Does Working Out Affect Your Menstrual Cycle?

If you’re wondering whether working out affects your menstrual cycle, you’re not alone. Many women are curious about how exercise might affect their periods, and for good reason.


Throughout female adulthood, menstruation is an often unpleasant and uncomfortable part of life. But does exercise affect the menstrual cycle and the hormones associated with it? Can hitting the gym, or just being active in your daily life, make your cycle more regular? Understanding how exercise interacts with your menstrual cycle can give you more insight into what’s happening every month and help you understand why you’re feeling a certain way.

The effects of physical activity during menstruation differs from woman to woman. Different body types and lifestyles will create a unique experience for each individual, but overall there are some general guidelines that can give you an idea of how working out can affect your period. This guide will talk through key concepts related to menstrual cycle regulation and exercise, such as luteal phase dysfunction, hyperandrogenism, amenorrhea (lack of menstruation) in athletes, and energy balance. By understanding these topics more fully through research-backed evidence we can get a better sense of how our lifestyle habits—including our exercise regimes—may affect our menstrual cycles.

How Exercise Affects Your Menstrual Cycle

Exercising regularly can provide numerous benefits for women, including improved cardiovascular health and reduced stress. However, did you know that exercise can greatly affect the regularity of your menstrual cycle? Studies show that physical activity can cause changes in hormone regulation resulting in an increased or decreased frequency of periods. Let’s dive into the details to explore how exercise impacts your menstrual cycle.

Effects of Moderate Exercise

Regular, moderate exercise is beneficial for most women in many ways and can often help reduce PMS and cramping during your period. Intense exercise, however, can interfere with hormones released during your menstrual cycle and influence the regularity of your periods. According to research published in the National Library of Medicine, moderating the level and duration of your workouts may be beneficial in maintaining regular cycles.

Moderate exercise is generally considered to be mid-level aerobic activity that increases your heart rate to an intensity between 40-70% of your maximum heart rate (MHR). Moderate activities might include walking or jogging at a brisk pace, swimming laps, moderate biking or an aerobics class. These activities should last no longer than 30 minutes three times per week to avoid overtraining which can disrupt proper hormonal release necessary for menstruation.

When it comes to exercise and its effects on the menstrual cycle, it’s important to listen to your body’s needs. Any new physical activity program should begin with a conversation with your doctor who may offer further guidance on how best to begin exercising without disrupting hormones or impacting periods neagtively.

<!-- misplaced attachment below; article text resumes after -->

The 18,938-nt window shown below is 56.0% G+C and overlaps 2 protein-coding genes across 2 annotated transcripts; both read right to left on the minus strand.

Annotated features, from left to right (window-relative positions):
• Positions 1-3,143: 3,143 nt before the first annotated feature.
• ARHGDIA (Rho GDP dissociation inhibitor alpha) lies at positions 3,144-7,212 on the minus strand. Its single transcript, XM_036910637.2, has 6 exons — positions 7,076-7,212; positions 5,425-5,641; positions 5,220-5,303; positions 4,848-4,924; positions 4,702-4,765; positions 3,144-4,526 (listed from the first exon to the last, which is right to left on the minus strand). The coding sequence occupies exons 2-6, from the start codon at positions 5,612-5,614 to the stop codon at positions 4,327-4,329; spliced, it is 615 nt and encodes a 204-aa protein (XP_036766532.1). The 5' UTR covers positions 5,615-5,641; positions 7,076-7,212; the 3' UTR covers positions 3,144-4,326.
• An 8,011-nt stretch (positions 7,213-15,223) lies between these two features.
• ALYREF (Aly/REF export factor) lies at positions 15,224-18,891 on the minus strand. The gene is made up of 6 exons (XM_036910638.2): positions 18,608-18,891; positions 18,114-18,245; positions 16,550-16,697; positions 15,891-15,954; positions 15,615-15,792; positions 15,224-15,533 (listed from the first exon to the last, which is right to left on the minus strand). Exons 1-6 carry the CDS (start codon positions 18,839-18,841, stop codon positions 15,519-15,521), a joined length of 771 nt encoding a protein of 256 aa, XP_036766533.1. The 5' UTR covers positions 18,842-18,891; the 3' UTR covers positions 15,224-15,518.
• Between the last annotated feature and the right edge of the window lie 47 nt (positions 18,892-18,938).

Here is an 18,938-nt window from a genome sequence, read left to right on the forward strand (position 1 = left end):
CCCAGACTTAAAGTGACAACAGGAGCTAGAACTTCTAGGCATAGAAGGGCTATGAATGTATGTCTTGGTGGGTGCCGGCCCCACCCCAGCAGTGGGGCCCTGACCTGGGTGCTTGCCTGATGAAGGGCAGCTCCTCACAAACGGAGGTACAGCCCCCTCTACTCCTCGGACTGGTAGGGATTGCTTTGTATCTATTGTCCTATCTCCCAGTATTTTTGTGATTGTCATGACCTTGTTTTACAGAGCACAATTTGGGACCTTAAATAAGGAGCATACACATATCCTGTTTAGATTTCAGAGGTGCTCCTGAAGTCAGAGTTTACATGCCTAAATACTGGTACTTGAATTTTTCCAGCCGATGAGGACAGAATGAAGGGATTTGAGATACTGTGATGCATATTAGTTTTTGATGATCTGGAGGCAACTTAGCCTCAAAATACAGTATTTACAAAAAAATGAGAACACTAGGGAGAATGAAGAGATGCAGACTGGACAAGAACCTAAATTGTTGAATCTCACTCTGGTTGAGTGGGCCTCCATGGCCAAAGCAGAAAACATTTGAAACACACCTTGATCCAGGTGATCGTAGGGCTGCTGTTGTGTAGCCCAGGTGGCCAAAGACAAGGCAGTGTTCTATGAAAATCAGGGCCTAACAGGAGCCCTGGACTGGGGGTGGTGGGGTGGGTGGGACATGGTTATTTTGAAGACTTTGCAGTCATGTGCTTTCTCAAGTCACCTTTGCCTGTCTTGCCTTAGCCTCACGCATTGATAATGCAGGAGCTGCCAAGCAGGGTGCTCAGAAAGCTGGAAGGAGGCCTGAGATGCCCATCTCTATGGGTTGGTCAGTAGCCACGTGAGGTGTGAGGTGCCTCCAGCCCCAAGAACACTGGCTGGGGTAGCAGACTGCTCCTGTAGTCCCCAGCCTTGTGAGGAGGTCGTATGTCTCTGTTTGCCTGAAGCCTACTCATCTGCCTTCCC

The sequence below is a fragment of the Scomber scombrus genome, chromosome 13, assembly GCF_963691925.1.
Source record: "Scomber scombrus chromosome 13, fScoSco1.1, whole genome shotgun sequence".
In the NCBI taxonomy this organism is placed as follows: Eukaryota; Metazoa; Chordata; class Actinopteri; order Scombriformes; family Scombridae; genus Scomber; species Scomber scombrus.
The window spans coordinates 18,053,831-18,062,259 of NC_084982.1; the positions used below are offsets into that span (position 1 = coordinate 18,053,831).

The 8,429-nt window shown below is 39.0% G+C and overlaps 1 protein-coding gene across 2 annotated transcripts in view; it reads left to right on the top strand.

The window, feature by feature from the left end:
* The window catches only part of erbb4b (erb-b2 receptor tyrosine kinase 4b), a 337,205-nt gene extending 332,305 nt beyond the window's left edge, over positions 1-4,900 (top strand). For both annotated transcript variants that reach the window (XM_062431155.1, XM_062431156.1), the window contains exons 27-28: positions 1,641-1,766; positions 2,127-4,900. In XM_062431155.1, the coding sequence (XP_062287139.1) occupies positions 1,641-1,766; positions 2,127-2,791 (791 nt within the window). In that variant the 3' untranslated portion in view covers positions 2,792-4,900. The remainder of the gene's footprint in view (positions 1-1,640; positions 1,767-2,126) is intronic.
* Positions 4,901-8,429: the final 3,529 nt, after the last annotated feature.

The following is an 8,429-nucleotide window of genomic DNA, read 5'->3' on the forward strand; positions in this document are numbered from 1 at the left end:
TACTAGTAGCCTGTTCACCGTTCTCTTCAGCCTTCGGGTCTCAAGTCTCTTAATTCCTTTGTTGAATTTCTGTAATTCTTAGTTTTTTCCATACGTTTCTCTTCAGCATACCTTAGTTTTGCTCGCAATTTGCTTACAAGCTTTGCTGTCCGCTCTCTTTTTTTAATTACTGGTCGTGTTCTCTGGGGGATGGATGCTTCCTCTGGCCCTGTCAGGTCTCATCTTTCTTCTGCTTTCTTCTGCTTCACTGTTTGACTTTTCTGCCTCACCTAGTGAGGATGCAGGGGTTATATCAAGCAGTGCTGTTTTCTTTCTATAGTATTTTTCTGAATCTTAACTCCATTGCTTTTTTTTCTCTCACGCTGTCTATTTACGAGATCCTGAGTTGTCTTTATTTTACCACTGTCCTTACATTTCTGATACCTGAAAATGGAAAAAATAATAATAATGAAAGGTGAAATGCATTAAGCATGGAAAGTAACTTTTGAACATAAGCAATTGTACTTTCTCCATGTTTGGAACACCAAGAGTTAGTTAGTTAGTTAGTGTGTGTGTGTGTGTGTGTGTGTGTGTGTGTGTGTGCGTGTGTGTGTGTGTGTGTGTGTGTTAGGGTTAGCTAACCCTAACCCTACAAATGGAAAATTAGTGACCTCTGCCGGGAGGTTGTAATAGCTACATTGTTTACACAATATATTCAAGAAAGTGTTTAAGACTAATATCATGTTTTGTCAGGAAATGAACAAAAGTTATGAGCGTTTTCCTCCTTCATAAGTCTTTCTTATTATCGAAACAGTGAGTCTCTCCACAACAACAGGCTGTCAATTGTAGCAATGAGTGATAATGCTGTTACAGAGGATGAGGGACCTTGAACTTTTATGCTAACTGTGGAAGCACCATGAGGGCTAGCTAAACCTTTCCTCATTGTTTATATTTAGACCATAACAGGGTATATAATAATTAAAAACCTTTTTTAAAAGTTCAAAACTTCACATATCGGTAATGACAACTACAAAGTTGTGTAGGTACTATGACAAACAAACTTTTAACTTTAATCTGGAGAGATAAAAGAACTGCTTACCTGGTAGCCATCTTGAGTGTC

Effects of Intense Exercise

Participating in intense physical activity, such as marathon running or other activities that require prolonged periods of sustained effort, can have an effect on a woman’s natural menstrual cycle. Most fitness professionals recommend that women should not engage in intense physical activity during the menstrual phase of their menstrual cycle.

When a woman engages in vigorous and extended physical activity, her body releases hormones known as catecholamines (adrenaline and noradrenaline). These hormones are known to be the primary hormone responsible for triggering metabolic adaptations associated with exercise. However, these hormones also decrease levels of another hormone called progesterone, which is essential for maintaining normal reproductive function.

As exercise intensity increases, so too does the release of these catecholamines. When elevated levels are released over a long period of time this can lead to decreased levels of estrogen and progesterone which results in disruptions to the regular menstrual cycle or even its disappearance completely (known as amenorrhea). This type of exercise-induced amenorrhea occurs most commonly among female athletes who engage in high-intensity endurance sports such as distance running or cycling. It is most common among these athletes because they can sustain such intense levels for longer than other types of more moderate activities.

In conclusion, engaging in high-intensity exercise over a long period of time can cause significant hormonal changes leading to disruption or even cessation of your normal menstrual cycle. It is generally recommended that women avoid engaging in extended periods of intense physical activity during the menstrual phase to minimize any potential disruption to their hormone balance due to an increase in catecholamine production from the body’s stress response.

Benefits of Exercise on Menstrual Cycle